I know everyone is spending every free minute watching al-Jazeera coverage of the protests in Egypt, but I thought it might be helpful to take a step back from this for a moment for a decidedly more unpleasant look at the movement: through the eyes of American reactionaries. Here’s a small survey of their thoughts on the situation.
Pam Geller, white supremacist cheerleader, applauds Mubarak’s repression of the Muslim Brotherhood, one of the leading forces for democratic reform in the country.
Some schmuck at RedState fulminates over Obama’s failure of masculinity in not preventing “another Iran.” Reactionaries have but one story to tell when it comes to these sorts of things. Truman lost China, Carter lost Iran, Obama lost Egypt. Islam is twenty-first century communism (or is it the other way around?)
The Weekly Standard has the most serious piece I’ve seen so far. The author, Lee Smith, notes that Mubarak’s regime is much more stable than Ben Ali’s. However, there are also notable signs of anxiety throughout, combined with imperial condescension. We are told that the protests are really directed against Jamal Mubarak, not his father Hosni (a quick look at the slogans being chanted indicates otherwise). There’s also a number of reminders that Arabs will revolt for any old reason, so we shouldn’t be too concerned. Finally, there’s a reminder that democracy in the Mideast hasn’t worked out so well for the US, with the elections in Palestine proffered as example.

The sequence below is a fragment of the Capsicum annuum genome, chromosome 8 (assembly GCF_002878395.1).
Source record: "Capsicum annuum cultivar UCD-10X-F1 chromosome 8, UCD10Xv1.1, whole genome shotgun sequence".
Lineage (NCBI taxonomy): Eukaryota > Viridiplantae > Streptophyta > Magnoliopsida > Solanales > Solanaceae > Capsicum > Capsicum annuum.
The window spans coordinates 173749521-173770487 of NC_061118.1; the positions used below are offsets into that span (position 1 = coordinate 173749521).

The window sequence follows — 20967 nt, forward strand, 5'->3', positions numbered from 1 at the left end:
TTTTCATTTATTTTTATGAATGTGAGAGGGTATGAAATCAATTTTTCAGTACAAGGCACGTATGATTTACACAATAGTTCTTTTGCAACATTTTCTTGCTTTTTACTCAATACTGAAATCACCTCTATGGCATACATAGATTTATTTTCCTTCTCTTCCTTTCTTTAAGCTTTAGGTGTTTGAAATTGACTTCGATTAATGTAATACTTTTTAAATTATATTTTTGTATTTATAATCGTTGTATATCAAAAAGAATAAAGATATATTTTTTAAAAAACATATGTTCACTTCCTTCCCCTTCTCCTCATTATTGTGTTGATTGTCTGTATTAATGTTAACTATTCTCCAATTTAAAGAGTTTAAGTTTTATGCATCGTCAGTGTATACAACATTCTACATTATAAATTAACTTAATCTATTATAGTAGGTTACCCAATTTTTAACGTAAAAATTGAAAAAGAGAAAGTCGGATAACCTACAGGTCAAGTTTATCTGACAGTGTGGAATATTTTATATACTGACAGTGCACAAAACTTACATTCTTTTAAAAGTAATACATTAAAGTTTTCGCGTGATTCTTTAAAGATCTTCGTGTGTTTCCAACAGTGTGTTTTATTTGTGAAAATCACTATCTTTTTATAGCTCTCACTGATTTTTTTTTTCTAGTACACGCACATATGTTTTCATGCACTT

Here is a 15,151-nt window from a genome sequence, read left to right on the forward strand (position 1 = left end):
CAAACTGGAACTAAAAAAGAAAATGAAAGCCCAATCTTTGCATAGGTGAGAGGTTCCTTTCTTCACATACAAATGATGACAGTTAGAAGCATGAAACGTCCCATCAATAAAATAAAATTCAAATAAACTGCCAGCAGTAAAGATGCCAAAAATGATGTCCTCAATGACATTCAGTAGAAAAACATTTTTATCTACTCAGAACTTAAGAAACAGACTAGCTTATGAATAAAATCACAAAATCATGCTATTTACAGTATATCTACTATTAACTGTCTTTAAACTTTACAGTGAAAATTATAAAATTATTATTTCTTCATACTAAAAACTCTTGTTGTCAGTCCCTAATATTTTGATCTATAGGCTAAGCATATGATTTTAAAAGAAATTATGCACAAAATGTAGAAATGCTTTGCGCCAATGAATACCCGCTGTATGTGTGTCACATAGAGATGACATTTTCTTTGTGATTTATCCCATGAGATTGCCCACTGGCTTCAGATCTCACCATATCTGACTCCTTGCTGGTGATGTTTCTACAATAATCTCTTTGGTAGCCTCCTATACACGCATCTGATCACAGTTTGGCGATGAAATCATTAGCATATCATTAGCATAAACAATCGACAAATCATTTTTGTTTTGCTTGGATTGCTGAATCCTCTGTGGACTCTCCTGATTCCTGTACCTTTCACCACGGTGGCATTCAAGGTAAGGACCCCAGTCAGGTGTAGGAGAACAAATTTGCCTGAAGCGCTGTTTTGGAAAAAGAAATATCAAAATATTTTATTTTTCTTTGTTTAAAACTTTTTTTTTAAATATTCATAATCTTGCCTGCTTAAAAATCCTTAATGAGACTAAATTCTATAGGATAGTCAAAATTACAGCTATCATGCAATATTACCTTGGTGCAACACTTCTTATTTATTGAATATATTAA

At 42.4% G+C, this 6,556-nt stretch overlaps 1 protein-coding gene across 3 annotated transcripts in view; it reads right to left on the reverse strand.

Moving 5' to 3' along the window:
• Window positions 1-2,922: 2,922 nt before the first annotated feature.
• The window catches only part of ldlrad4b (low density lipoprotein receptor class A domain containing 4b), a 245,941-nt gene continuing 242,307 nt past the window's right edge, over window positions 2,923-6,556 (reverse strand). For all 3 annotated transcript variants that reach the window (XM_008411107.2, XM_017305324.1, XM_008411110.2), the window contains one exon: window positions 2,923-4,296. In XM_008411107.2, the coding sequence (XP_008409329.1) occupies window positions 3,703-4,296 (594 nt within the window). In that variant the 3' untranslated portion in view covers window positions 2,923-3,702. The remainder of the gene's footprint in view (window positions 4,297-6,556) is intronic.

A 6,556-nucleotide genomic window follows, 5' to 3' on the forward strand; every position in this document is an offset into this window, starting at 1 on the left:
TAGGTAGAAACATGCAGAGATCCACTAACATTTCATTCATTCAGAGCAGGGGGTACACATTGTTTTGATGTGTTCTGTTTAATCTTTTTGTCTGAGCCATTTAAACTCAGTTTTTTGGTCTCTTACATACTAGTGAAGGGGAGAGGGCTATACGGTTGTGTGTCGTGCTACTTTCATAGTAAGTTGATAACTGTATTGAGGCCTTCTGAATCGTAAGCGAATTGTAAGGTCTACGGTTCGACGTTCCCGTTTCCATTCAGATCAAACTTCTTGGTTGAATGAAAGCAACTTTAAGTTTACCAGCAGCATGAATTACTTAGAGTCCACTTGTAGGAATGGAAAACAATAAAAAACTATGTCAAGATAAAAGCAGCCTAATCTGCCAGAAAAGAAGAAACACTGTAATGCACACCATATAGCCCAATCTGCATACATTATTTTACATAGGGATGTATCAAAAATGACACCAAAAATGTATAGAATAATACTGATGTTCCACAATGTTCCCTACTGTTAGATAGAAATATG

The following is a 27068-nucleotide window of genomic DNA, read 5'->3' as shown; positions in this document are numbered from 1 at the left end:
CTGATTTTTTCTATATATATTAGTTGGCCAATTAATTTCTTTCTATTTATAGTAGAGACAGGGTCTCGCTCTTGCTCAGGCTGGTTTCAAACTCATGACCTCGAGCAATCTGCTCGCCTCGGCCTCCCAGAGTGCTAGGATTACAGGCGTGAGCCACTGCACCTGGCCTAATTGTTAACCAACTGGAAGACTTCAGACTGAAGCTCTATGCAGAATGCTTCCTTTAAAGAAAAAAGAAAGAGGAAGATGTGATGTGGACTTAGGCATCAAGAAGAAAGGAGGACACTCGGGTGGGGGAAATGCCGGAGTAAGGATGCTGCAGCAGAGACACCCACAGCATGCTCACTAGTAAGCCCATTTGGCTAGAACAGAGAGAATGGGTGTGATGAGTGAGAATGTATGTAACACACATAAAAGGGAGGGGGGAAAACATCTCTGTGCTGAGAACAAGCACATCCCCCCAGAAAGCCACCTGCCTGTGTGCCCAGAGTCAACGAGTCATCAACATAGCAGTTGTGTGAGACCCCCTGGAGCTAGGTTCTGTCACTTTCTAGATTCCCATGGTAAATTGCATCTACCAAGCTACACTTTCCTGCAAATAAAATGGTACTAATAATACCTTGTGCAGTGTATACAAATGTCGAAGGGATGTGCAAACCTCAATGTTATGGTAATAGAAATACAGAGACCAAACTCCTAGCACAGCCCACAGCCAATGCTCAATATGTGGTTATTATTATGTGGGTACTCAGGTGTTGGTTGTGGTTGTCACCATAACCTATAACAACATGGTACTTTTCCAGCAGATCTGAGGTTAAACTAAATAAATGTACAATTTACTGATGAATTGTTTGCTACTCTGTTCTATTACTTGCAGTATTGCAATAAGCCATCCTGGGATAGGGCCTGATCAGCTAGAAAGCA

Fox News brings out the dominoes, and underlines that ‘our’ interest is ‘the free flow of oil in the entire region.’
Smadar Peri, a columnist for the Israeli tabloid Yediot Ahronot, is unimpressed with the democracy movement in Egypt, noting with approval that the ‘security apparatuses, and there are at least four of those responsible for the regime’s stability and domestic peace, possess plenty of experience in crushing protests.’
Peter Wehner from Commentary sees this as a vindication of Bush’s “Freedom Agenda.” Given that Bush (and Obama) have been the main people funding Egypt’s security state that is now cracking skulls, I’m not sure how this one is supposed to work. What’s really interesting about this contention is the symmetry it engenders. Insofar as there are elements of the American right that support the revolt to some extent (and there certainly are), they attribute it to some speeches Bush made several years ago. Bourgeois liberals, on the other hand, tend to look to Obama’s Cairo speech. In both cases, there’s an inescapable national narcissism, which holds that people in other countries don’t fight for self-determination until American presidents tell them to.
Somewhat surprisingly, Michelle Malkin is unreservedly supportive of the movement.
Finally, the American Power Blog (which sounds like something started by one of the nerdier GI Joes) offers an ambivalent reading, concluding that Mubarak’s tenure is of little consequence for the grand course of the war on terror.